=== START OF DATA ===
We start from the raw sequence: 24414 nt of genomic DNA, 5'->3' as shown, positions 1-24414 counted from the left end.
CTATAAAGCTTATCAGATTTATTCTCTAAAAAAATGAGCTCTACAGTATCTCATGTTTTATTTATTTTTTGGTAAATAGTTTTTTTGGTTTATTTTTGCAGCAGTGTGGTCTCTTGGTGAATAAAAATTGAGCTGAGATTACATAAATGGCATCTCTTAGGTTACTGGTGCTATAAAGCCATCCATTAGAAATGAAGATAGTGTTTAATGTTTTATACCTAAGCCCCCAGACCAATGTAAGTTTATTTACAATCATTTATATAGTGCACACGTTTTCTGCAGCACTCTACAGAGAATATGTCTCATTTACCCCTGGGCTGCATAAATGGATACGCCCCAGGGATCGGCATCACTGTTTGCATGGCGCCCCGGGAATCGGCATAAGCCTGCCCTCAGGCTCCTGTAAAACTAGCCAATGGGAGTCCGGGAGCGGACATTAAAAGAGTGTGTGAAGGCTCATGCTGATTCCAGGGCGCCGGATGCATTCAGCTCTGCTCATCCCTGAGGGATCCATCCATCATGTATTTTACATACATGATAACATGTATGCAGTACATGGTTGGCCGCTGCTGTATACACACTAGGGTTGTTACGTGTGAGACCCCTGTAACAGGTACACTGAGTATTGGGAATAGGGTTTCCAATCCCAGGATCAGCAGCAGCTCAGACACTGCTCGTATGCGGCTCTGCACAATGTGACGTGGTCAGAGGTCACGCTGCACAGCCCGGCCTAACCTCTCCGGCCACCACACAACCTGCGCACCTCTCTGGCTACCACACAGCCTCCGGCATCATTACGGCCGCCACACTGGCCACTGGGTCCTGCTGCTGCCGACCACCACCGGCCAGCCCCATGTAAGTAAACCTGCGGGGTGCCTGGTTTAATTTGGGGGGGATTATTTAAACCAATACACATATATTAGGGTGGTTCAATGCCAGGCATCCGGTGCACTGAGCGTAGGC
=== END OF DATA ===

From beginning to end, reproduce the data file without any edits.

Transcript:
We start from the raw sequence: 24414 nt of genomic DNA, 5'->3' as shown, positions 1-24414 counted from the left end.
CTATAAAGCTTATCAGATTTATTCTCTAAAAAAATGAGCTCTACAGTATCTCATGTTTTATTTATTTTTTGGTAAATAGTTTTTTTGGTTTATTTTTGCAGCAGTGTGGTCTCTTGGTGAATAAAAATTGAGCTGAGATTACATAAATGGCATCTCTTAGGTTACTGGTGCTATAAAGCCATCCATTAGAAATGAAGATAGTGTTTAATGTTTTATACCTAAGCCCCCAGACCAATGTAAGTTTATTTACAATCATTTATATAGTGCACACGTTTTCTGCAGCACTCTACAGAGAATATGTCTCATTTACCCCTGGGCTGCATAAATGGATACGCCCCAGGGATCGGCATCACTGTTTGCATGGCGCCCCGGGAATCGGCATAAGCCTGCCCTCAGGCTCCTGTAAAACTAGCCAATGGGAGTCCGGGAGCGGACATTAAAAGAGTGTGTGAAGGCTCATGCTGATTCCAGGGCGCCGGATGCATTCAGCTCTGCTCATCCCTGAGGGATCCATCCATCATGTATTTTACATACATGATAACATGTATGCAGTACATGGTTGGCCGCTGCTGTATACACACTAGGGTTGTTACGTGTGAGACCCCTGTAACAGGTACACTGAGTATTGGGAATAGGGTTTCCAATCCCAGGATCAGCAGCAGCTCAGACACTGCTCGTATGCGGCTCTGCACAATGTGACGTGGTCAGAGGTCACGCTGCACAGCCCGGCCTAACCTCTCCGGCCACCACACAACCTGCGCACCTCTCTGGCTACCACACAGCCTCCGGCATCATTACGGCCGCCACACTGGCCACTGGGTCCTGCTGCTGCCGACCACCACCGGCCAGCCCCATGTAAGTAAACCTGCGGGGTGCCTGGTTTAATTTGGGGGGGATTATTTAAACCAATACACATATATTAGGGTGGTTCAATGCCAGGCATCCGGTGCACTGAGCGTAGGC